Damages: Contentious History Between Parties Justifies High Royalty Rate

CaliperMitutoyo Corp v. Central Purchasing (Fed. Cir. 2007)

Mitutoyo and Central have been wrangling for more than a decade over Mitutoyo’s patent covering electronic calipers. The history includes Central’s 1994 agreement to exit the market; a 1995 DJ finding that the patent is not invalid or unenforceable; and a 2006 summary judgment against Central.

Both parties appealed on damages issues:

Reasonable Royalty: On appeal the CAFC found the lower court’s 29.2% reasonable royalty rate acceptable. Although a seemingly high number, Central’s profit margin is around 70%. Most interestingly, the appellate panel held that the parties “contentious history” supports a high royalty rate. This serves as a reminder that a the reasonableness of the royalty still takes-into-account the positions of the parties.

Lost Profits: Although Mitutoyo also sells calipers, Central was able to avoid lost profit damages by showing that the products had little customer or price overlap. (Central’s proof included economic evidence that the market for its $21 product was highly elastic – indicating few of its customers would have instead purchased Mitutoyo’s $100 product.)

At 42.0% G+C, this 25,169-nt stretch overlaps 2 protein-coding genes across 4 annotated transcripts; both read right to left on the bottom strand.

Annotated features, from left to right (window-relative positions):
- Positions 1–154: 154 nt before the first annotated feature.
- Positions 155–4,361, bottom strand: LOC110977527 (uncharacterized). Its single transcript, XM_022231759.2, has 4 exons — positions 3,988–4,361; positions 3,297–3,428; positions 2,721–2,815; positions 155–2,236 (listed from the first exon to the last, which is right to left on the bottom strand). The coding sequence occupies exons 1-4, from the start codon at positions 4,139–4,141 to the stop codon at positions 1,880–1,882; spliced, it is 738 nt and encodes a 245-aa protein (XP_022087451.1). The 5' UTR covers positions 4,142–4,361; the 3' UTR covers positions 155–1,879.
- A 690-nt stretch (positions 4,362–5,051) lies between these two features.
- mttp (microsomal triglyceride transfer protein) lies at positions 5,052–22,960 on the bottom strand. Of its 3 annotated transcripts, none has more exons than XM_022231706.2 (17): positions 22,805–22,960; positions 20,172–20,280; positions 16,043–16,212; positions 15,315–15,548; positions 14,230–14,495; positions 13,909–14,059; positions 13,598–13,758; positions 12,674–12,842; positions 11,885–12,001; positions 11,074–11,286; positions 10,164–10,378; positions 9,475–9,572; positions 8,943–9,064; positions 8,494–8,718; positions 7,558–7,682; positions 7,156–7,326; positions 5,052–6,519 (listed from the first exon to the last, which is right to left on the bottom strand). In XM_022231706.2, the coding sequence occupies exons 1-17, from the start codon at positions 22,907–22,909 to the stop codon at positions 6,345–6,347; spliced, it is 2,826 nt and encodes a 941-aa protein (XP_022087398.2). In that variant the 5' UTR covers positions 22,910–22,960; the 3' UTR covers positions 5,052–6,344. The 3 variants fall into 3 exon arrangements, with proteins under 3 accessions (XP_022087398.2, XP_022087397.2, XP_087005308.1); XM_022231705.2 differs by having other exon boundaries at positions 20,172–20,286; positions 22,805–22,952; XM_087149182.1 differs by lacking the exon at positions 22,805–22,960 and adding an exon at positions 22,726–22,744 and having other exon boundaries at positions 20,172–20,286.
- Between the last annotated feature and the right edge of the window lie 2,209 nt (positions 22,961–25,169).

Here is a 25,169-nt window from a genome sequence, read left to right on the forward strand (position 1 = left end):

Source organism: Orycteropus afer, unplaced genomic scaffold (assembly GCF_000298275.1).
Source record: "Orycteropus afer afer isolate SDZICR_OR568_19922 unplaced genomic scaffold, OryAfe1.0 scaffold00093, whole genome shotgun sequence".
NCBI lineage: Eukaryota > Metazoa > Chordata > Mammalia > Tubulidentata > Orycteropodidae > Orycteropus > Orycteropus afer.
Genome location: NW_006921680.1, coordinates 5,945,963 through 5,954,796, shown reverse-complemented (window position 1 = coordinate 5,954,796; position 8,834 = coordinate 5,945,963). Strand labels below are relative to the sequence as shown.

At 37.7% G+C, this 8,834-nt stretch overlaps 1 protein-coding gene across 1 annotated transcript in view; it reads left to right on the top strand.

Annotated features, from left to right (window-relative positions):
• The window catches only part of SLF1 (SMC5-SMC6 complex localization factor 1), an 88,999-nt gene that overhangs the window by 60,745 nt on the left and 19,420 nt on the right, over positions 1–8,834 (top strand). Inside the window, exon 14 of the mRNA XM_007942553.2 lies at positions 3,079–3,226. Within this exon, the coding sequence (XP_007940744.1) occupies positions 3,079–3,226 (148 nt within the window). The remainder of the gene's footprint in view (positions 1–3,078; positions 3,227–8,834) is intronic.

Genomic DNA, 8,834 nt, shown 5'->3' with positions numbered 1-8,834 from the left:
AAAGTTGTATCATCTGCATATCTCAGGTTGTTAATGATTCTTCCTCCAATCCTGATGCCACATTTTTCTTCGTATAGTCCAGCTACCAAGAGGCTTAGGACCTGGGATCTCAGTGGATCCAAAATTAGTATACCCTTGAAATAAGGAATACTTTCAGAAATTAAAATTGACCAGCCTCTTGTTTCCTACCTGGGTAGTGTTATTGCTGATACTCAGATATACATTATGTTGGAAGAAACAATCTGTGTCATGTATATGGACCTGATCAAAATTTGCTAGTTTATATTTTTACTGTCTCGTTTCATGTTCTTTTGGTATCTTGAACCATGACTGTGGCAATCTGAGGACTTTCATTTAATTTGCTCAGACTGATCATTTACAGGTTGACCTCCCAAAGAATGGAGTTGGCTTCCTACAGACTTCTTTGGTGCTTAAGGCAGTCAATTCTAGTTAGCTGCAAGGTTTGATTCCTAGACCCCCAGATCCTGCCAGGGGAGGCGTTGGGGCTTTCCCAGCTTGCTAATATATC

Willful Infringement: Mitutoyo’s willful infringement claim was dismissed on the pleadings under FRCP 12(b)(6) for failure to state a claim and failure to prosecute. On appeal the CAFC reversed – finding that Mitutoyo’s allegation of willful infringement coupled with Central’s long history with the patent were “plainly more than sufficient to meet the requirement of Rule 8(a)(2) for pleading a willful infringement claim and avoid dismissal.” Similarly, the appellate court held that failure to file a summary judgment motion on willfulness does not indicate “an intent to abandon [the] willfulness claim.”

In its August 2007 Seagate en banc opinion, the CAFC raised the culpability standard for willful infringement. This case takes a step back to remind courts that the enhanced damages theory does not (yet) require a showing of fraud.

Standing of a licensee to sue: Mitutoyo’s primary US licensee was also a party to the litigation. However, a licensee only has co-plaintiff standing if it holds “at least some of the proprietary rights” of the patent. Here, the licensee has no standing because Mitutoyo also allows one other company to import and distribute its products in the US.